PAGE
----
The EHP Rollboard insulation is very easy to work with, It’s a 1/8” thick flexible ceramic (we’re talking space-age material here) that feels and bends like felt. We attached it to the walls using contact cement, per the instructions.

In a few hours, the kitchen and living room were insulated. Already inside the bus, a difference could be heard. I hadn’t considered it before, but an added bonus of the EHP Rollboard is great sound-deadening abilities.

Since Opti-Force 1 doesn’t have a raised roof, we wanted to keep the floor as thin as possible. EHP was a real winner here as well. At only 1/8” (3mm”) thick it’s the ultimate solution for floor insulation.

We laid the EHP directly over the factory floor and then added a 7/16” plywood on top. With this, we only lost 9/16” of headroom, but we gained the equivalent of probably 5-6” of foam insulation.

In a whirlwind of activity, we got a lot accomplished (we had a deadline)! We insulated the bus, we added a solar system, we added the mini-Split heat pump, we put in new kitchen cabinets, and we installed a new electrical system. We accomplished all this from September 23 to October 10, 2017.

Cozy and well insulated, covered in 5/16” pine. Still some trim work to do but it's livable.

Back on the road, the first thing we noticed, was how much quieter it was inside the bus. On that trip, we didn’t encounter any real temperature extremes, but we were very confident in our new EHP insulation.

EHP is being installed on the hall and bedroom floor by the lady of the house.

Our next trip started on December 26th. We drove out into the snow from our base in Granby, Quebec, and stopped a few hours later in Vermont for the night. The investment in EHP Rollboard paid for itself that night!

We could walk on the floor in bare feet without freezing. Our 12,000 BTU mini Split heat pump had no problems keeping us at a comfortable 72 degrees, despite its 28,000 BTU deficits over the previous winter's heating system.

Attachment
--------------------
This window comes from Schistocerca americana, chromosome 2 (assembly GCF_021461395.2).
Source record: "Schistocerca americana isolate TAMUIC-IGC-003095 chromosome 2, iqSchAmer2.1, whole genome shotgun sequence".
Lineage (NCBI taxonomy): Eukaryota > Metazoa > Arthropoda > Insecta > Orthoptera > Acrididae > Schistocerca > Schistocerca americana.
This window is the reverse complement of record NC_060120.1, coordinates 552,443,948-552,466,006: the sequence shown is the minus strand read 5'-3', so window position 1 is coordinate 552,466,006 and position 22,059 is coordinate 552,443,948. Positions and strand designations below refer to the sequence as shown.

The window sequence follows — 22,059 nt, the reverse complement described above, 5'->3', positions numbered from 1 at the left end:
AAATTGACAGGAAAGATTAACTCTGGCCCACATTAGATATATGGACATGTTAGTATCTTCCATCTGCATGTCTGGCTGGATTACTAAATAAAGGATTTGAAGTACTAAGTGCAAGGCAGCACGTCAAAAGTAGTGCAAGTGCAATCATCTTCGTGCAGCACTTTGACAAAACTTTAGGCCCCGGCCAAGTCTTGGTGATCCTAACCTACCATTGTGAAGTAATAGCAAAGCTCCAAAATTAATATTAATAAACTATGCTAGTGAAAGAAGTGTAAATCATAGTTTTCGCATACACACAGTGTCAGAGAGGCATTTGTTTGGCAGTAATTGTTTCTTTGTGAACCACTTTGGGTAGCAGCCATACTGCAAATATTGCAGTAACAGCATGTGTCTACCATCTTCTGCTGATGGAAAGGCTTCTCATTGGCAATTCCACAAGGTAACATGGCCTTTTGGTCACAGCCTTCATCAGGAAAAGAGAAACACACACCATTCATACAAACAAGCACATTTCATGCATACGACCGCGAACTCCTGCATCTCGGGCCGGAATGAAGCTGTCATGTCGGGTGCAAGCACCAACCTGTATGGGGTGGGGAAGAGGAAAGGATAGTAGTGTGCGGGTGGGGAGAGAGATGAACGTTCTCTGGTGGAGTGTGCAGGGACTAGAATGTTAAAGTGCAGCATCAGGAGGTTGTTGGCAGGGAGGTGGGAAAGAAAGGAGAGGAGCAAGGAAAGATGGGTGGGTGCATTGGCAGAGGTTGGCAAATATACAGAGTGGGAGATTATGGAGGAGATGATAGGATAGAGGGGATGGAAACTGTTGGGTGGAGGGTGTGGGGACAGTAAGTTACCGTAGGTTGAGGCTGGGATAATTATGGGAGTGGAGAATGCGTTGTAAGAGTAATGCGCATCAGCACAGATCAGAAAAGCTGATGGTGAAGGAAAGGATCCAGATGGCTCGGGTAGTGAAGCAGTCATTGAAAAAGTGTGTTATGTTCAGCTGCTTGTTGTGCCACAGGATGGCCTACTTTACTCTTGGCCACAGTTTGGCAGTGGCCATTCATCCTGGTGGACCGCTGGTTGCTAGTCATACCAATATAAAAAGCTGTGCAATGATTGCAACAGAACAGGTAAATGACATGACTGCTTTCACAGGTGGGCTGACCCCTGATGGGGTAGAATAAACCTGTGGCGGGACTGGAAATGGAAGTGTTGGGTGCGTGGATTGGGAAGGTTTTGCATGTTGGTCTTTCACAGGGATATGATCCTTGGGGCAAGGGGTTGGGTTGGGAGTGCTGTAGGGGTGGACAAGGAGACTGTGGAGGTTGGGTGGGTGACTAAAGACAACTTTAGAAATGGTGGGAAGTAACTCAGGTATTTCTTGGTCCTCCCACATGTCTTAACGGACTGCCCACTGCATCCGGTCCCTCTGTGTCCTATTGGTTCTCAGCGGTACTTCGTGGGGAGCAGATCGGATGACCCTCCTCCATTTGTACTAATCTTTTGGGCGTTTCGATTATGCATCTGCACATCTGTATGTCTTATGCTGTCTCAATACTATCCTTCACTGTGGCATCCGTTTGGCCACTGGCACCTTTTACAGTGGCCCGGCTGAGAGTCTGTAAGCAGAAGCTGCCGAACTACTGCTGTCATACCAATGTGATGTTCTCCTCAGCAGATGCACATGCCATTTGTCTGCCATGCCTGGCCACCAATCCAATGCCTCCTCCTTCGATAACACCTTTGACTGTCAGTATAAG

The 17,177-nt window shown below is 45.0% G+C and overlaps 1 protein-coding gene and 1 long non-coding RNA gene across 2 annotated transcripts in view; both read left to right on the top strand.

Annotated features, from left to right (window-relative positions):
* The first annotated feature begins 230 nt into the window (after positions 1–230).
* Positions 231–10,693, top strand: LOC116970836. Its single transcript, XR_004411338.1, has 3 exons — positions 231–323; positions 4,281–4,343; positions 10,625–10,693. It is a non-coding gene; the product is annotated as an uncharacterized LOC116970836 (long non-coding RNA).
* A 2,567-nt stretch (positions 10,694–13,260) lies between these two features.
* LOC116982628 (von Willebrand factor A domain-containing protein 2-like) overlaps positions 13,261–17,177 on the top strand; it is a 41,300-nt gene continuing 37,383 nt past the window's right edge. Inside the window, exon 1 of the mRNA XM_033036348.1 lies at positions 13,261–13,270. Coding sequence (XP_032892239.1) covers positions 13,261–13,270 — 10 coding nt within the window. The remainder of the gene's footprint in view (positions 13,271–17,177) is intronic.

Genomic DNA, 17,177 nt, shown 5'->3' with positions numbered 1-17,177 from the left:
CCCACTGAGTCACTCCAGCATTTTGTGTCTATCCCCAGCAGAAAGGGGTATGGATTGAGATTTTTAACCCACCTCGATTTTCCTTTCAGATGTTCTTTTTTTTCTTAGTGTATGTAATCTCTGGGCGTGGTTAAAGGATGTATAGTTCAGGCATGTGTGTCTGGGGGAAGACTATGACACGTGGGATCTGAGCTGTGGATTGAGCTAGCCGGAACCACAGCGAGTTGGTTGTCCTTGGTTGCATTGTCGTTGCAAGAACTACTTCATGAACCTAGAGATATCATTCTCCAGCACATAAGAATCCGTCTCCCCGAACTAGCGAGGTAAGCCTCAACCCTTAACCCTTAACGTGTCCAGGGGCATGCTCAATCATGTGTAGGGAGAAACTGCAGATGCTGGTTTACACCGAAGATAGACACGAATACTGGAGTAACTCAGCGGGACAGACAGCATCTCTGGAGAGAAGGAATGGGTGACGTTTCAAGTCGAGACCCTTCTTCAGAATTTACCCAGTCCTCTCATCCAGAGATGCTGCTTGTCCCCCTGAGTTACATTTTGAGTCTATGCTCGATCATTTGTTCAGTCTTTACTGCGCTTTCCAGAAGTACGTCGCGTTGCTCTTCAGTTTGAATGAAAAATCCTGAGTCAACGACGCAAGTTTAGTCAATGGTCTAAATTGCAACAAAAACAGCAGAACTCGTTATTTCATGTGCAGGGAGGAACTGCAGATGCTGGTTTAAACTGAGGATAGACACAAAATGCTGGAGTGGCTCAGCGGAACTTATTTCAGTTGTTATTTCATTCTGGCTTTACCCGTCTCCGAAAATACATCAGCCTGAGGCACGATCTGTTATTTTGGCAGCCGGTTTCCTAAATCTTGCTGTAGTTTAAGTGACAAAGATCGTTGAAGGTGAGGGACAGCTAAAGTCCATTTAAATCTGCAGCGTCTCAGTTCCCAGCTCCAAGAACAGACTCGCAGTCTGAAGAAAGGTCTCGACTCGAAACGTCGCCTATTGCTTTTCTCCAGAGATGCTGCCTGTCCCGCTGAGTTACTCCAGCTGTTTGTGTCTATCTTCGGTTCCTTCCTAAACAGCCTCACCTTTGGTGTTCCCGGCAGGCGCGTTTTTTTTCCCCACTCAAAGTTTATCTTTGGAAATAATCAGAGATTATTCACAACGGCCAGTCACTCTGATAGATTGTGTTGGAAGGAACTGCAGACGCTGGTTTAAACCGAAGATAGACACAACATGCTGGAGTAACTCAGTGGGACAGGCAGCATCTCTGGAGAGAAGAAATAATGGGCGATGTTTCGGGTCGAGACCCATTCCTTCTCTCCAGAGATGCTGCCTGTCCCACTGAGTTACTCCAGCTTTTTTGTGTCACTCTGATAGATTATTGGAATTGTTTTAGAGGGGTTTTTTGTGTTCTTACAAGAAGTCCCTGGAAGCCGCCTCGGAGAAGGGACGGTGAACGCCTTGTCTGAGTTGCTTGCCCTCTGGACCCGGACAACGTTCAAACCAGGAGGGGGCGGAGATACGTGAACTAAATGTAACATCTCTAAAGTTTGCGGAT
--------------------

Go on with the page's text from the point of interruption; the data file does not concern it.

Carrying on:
GM PD41XX SERIES BUSES If you are converting or renovating a bus, EHP Roll-board should not be an option, it should be mandatory. You will not regret the investment, ever! Regardless of your climate, hot or cold, EHP Rollboard is by far the best investment you can make in your comfort.

Article written by Yvan Lacroix

Yvan and Sylvie are fun loving grandparents and teachers. They travel the world teaching detailers how to improve quality, efficiency and safety.

Their first conversion was a 1964 GMC SDM 5302 (Click HERE to read about their first conversion in the February 2018 issue of BCM).

The second conversion was a 1973 GMC Buffalo 4905A called the Lacroix Cruiser. Click HERE)to read the April 2021 issue of BCM featuring the 1973 GMC.

Now they are traveling and living in their third conversion, a 1995 MCI 102DL3.

You can follow along with their conversions and travels on Facebook, Instagram,
and YouTube.

You may contact Yvan at:
yvan1lacroix@icloud.com

To be the first to read many new articles, and to read all articles back to 1992, become a member of BCM.
Click HERE to become a Member now!